You would never guess that our friend Carmelo Mangano is in his mid-70’s, and I’m convinced that his many annual foraging activities, like gathering hazelnuts, play a big part in his good health and youthful exuberance. Carmelo has been collecting hazelnuts since he was 10 years old. We joined him in a beautiful hazelnut grove in Castiglione di Sicilia, along with his friend Egidio (who Carmelo has known since he was 5 years old). As we kneeled under the trees, he told us stories of his childhood until our wicker baskets were overflowing with hazelnuts.
Carmelo explained that when he was a boy, after the official harvest season was done in September or October there was a tradition of allowing people to collect leftover crops for free. This gleaning activity was called “spigolare” in Sicilian, from the word “spiga” which means the grain on a stalk of wheat. Spigolare was an important resource for the poor and in some cases it provided not only food, but enough money to live for two to three months. The collection of hazelnuts after the harvest was called “spulicari”, which refers to someone checking your pockets for something you might have hidden inside them. To find the left over hazelnuts you might have to look carefully on the ground underneath leaves covering up the nuts, so it was like finding something inside a pocket. For Carmelo and his childhood friends, spulicari was an annual tradition.
“We would walk barefoot so you could feel the nuts left on the ground after harvest. I would pick with my friends and we would use money to buy books, a new pair of shoes, ice cream, and go to cinema every fall.”
Carmelo shakes the branches of one of the trees so that all of the ripe hazelnuts fall to the ground and he demonstrates how the nuts should be collected to fill the baskets as quickly as possible.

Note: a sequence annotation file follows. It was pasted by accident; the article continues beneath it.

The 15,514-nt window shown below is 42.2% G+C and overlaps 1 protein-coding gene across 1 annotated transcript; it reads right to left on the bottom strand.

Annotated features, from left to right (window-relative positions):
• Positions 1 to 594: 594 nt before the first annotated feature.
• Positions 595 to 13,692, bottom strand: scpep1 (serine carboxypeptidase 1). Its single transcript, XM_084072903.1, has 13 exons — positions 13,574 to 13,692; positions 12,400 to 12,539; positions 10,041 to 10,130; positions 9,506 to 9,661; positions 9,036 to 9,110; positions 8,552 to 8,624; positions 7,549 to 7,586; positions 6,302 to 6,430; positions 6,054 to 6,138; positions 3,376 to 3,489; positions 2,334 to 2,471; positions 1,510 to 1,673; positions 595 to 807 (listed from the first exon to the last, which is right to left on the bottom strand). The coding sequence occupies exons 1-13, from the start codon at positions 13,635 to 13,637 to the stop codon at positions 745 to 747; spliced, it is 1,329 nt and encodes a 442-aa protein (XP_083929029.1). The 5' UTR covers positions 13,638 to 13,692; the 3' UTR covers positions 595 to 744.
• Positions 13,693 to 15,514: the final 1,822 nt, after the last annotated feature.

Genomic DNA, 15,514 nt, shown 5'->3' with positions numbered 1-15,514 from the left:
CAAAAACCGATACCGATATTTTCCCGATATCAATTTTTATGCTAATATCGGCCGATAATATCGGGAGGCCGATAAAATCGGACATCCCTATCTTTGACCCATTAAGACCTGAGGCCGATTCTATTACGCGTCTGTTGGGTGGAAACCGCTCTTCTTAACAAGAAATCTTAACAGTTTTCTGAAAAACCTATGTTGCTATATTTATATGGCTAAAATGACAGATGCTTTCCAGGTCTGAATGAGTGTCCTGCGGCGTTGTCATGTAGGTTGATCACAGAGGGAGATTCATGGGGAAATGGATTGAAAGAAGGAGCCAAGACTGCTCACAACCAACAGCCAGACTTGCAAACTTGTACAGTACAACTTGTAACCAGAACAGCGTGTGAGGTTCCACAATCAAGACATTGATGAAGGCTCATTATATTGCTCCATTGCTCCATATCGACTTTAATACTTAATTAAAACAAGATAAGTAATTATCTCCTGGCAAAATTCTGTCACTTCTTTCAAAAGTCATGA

“It was traditional to pick hazelnuts bending at the waist, but it’s more comfortable to kneel. The problem with kneeling is that you waste time getting up and down off of one knee to move forward. You collect faster if you use two hands at the same time and you keep moving the basket forward with you as you go. Women were faster at collecting because they wore aprons to put the nuts in, rather than having to keep moving a basket along. They could just walk and continuously fill up their aprons.”
Hazelnut trees were originally brought to Sicily by the Spanish and there are many varieties that grow in Mount Etna’s fertile soil. Carmelo explains that the wild varieties (Sabbaggiu in Sicilian) are small, shiny, last a very long time, and are the most disease-resistant. Sabbagguina, he says, is the Sicilian name for a wild hazelnut tree and it’s fruit. He laughs and adds that Sabbaguina is also what you might call a naughty child or a wild person.
As we collect, Carmelo teaches us other Sicilian words and traditions related to hazelnuts. Troffa is the grouping of four to six hazelnut trees traditionally planted in a small circle. Vaccaredda is the name for two hazelnuts that grow stuck together. It comes from the word vacca, for cow, because the shape looks like a cow’s udders.
“When you find vaccareddu it’s considered good luck. You collect the vaccareddu and then thread them together to form of a heart. Then you would put a photo of your girlfriend or boyfriend in the center and give it as a present.”
Casteddu (castle) is when you stack 4 hazelnuts balanced with a larger one on top. Carmelo explains that he and his friends knew when they had 100 stacks of casteddu that would equal one kilo, and this is how they could count what they picked. They also played a game similar to marbles with the stacks called uicare e casteddu. When you knocked someone else’s casteddu down you would win all the nuts.
“Once after collecting hazelnuts, my friends and I were playing uicare e casteddu in the piazza in front of the church. We were making a lot of noise, yelling and laughing. We were so loud the police came to check what was going on. Then they saw we were playing uicare e casteddu and instead of getting in trouble, they stopped and played with us.”
Back at Carmelo’s house about a week later, his wife Debbie is showing me the mostarda (traditional Sicilian harvest time desert) she has drying on a balcony upstairs. She tells me to watch my step as she flicks on the light. One half of the entire floor of the large room is covered in a thick layer of hazelnuts, laid out to dry. Then she shows me another smaller room nearby completely covered in hazelnuts so you can’t even see the floor. I ask Carmelo what he planning to do with his incredible bounty.
“I’m going to keep some for the winter and sell the rest. I’ll use the money we raise to have a party with all my friends.”
When I look at the sparkle in his eyes, I see that ten year old boy – a gelato in his hand, heading to the cinema with his friends, proudly enjoying the results of their spulicari.